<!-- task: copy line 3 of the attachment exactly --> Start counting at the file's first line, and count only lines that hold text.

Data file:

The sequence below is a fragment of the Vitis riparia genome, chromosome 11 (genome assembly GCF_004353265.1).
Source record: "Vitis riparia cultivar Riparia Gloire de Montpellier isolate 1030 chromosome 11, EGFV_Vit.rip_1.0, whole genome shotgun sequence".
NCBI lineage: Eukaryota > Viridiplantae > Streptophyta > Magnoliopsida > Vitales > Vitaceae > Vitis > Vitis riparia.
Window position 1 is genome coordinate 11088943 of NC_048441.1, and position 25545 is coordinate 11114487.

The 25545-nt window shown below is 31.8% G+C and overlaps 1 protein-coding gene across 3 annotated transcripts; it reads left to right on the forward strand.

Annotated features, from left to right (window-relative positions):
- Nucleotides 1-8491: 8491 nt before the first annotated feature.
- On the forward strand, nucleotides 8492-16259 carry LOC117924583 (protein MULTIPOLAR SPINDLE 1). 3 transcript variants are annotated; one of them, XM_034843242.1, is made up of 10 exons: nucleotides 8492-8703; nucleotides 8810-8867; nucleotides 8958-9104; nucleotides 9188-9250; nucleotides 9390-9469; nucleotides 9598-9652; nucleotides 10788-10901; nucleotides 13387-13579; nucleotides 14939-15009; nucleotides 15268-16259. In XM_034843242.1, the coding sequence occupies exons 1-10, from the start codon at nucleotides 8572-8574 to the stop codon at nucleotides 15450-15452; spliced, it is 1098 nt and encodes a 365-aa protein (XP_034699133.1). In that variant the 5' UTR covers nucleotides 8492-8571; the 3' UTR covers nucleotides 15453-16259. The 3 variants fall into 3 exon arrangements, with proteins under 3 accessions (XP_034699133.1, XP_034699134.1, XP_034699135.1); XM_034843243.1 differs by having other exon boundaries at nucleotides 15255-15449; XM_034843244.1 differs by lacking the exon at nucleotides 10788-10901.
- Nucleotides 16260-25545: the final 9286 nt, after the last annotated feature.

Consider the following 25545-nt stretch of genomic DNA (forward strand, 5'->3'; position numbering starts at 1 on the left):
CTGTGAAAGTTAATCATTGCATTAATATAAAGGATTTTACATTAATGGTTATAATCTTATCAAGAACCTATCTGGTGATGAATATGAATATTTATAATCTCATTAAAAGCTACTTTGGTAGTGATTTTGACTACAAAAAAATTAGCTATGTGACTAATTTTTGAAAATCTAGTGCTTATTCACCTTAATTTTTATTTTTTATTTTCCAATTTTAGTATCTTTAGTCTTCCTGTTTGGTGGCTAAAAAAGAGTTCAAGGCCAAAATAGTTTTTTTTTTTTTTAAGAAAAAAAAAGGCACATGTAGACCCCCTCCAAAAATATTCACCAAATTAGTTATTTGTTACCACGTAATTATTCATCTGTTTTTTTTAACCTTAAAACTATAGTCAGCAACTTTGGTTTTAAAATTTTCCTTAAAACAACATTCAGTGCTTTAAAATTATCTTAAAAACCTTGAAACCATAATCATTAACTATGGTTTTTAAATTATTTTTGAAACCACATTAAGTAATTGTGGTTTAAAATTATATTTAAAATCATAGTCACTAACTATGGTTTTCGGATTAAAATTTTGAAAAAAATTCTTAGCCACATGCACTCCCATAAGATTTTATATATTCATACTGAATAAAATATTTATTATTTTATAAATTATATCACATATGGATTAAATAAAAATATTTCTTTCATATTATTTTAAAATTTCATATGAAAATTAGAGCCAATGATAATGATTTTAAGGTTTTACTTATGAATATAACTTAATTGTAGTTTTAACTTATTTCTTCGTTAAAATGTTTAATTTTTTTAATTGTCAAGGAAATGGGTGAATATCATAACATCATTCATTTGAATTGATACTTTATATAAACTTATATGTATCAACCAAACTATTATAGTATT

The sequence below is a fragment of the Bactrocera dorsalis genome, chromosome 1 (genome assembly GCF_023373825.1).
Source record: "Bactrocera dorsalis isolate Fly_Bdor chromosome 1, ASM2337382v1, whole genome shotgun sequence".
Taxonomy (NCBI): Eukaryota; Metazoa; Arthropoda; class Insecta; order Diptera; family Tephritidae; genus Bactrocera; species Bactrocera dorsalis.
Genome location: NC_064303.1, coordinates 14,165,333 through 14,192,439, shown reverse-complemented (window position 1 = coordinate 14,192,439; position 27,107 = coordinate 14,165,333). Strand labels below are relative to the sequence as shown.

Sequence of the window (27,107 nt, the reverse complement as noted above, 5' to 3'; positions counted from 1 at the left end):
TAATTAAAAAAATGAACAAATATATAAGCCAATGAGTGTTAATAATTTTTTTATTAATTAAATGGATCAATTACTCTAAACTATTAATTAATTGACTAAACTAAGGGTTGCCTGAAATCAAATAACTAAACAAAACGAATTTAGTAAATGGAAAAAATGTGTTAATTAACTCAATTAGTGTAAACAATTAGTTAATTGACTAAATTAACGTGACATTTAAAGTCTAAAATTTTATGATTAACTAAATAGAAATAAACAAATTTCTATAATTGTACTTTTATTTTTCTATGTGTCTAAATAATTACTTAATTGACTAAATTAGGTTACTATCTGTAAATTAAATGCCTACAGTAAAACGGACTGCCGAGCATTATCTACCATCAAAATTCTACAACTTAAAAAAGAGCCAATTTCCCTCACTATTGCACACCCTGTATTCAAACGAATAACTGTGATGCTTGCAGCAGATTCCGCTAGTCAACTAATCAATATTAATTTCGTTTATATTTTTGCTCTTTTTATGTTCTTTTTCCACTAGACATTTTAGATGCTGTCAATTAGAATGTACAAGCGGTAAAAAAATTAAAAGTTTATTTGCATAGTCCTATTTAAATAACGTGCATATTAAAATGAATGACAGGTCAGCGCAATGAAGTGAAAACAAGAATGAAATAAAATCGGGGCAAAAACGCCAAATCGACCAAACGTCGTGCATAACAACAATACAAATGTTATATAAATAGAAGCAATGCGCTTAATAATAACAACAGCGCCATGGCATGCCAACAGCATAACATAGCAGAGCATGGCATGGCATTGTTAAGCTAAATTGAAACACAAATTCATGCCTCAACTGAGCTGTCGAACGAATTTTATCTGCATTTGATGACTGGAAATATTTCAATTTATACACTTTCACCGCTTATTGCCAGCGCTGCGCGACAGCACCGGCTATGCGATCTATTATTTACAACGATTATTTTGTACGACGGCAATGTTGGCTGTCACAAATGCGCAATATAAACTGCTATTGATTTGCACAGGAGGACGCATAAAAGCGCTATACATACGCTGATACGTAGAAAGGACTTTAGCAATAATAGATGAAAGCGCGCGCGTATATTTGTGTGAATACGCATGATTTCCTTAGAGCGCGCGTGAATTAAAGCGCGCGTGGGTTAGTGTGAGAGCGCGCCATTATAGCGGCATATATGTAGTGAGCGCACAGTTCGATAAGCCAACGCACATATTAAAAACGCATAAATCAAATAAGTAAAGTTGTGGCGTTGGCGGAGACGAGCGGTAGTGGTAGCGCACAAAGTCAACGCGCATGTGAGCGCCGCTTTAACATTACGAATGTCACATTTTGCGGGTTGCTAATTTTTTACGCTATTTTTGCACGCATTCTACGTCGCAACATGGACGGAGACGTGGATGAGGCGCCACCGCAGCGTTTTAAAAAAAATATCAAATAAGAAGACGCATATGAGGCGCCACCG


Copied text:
NCBI lineage: Eukaryota > Viridiplantae > Streptophyta > Magnoliopsida > Vitales > Vitaceae > Vitis > Vitis riparia.